Feature article: Have we forgotten to learn from the dead?
When we in Denmark systematically choose not to perform autopsies on people who die suddenly and unexpectedly, we also lose the opportunity to identify and prevent hereditary diseases in the deceased’s family. It is high time we discussed how to avoid losing the health scientific aspect, because no one within the system insists on performing autopsies.
By Allan Flyvbjerg, Dean of the Faculty of Health, Aarhus University and Christian Lindholst, Department Head, Department of Forensic Medicine, Aarhus University.
Ellen Jørgensen was only 52 years old when, while watching television one evening, she told her husband she was not feeling well and was going to bed early. When he came into the bedroom an hour later, she was dead.
Per Nielsen died already aged 61. He had a mental illness during adolescence and lived the rest of his life with the help and support of psychiatric care homes.
Ellen Jørgensen and Per Nielsen are fictional names, but the examples are familiar in the healthcare system. What Ellen and Per have in common is that they had a much shorter life than they should have according to the statistics. Ellen "should" have lived to be 80, while Per “should” have reached the average age for men in Denmark, which is 75. But no one knows why the two of them lost so many good years of life.
In fact, in Denmark we know very little about what people die of.
This is because in the whole of Denmark, only about 2,000 hospital and forensic autopsies are performed annually, which corresponds to less than four per cent of all deaths. The number of hospital autopsies has been halved during the past eight years. In the case of forensic autopsies, which are commissioned by the police in cases where there is a suspicion of murder, manslaughter, suicide, and accidents, or in the event of a sudden and unexpected death, the numbers in 2013 and 2014 are the lowest for several decades.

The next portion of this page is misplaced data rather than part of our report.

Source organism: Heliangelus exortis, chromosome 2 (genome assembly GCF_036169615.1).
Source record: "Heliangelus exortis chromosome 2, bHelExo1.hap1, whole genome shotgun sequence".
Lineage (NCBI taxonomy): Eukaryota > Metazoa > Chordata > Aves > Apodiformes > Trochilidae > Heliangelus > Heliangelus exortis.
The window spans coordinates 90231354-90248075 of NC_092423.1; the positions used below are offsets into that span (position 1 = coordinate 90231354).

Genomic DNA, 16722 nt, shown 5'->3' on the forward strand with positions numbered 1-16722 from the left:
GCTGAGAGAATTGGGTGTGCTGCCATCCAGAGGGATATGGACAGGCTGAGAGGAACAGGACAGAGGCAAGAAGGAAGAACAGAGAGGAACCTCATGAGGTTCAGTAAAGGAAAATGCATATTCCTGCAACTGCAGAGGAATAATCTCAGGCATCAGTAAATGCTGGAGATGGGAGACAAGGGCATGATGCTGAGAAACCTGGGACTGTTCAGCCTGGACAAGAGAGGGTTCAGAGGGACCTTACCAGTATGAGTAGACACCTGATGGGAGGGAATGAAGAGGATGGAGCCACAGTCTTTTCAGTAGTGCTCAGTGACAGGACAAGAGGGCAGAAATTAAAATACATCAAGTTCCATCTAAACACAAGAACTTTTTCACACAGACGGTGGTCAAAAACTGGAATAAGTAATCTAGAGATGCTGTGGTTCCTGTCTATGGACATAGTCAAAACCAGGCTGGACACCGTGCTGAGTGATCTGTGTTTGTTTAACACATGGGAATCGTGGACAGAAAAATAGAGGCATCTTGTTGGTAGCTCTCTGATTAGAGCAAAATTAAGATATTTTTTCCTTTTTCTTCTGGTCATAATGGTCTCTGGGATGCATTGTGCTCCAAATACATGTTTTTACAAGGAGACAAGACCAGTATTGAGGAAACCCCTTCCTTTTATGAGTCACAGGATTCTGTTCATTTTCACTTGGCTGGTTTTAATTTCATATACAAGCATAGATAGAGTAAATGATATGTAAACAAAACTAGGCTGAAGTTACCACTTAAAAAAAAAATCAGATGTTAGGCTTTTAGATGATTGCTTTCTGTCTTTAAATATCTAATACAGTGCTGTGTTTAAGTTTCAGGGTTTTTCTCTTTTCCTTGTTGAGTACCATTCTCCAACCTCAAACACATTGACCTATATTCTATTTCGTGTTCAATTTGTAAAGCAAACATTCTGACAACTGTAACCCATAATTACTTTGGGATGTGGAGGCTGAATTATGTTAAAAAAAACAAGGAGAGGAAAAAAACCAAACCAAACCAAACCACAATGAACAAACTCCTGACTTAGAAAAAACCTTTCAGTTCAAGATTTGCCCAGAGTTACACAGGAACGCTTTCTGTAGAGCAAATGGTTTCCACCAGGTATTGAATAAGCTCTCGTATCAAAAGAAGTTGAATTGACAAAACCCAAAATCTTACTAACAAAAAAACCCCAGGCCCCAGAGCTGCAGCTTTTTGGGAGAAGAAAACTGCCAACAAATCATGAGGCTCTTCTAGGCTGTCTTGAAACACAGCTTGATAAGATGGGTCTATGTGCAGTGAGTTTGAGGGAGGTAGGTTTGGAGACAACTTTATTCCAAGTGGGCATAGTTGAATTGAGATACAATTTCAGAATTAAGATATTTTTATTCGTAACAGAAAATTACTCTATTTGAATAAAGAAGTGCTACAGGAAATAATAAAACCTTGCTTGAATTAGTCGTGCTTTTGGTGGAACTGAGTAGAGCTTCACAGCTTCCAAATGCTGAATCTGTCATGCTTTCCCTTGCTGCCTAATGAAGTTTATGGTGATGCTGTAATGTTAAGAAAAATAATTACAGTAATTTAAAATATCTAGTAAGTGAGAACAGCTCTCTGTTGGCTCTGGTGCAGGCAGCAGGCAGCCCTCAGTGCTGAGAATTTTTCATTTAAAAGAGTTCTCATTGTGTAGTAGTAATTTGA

The result is that the historically low rate of autopsies leads to an unreliable register of causes of death.
This in turn means that anyone looking in the Danish register of causes of death must incorrectly conclude that hardly any Danes at all die form poisoning, just as almost no one dies of mixing too many different types of medicine or from congenital heart defects that could possibly have been treated.
If we take a glance at Finland, we see some statistics that tell a very different story. In Finland, autopsies are performed in thirty per cent of all deaths. Not because they believe there are more poisonings or drug-related deaths in Finland, but because there is a quite different tradition for carrying out research into deaths, which benefits future generations. Or as the motto reads above the gate to the section rooms where the dead are examined at Aarhus University: "Hic gaudet mors sucurrere vitae" (Here death delights in helping life). Or, in more idiomatic English: Here the living learn from the dead.
The explanation for the large difference between Denmark and Finland in the number of forensic examinations must be found in different administrative practices and traditions.
In Finland, many corpses are examined because the Finnish system has a scientific and health-based starting point: it wants to know what people die of, to make it possible to act in a preventive manner, so it is possible to take action if a e.g. particular type of medicine leads to excessive mortality.
In Denmark on the other hand, a shift in practice has taken place over a number of years, so that we primarily examine the deceased in cases where there is suspicion of a crime behind the death. There is also an additional group of narcotic-related deaths, where an autopsy is statutory.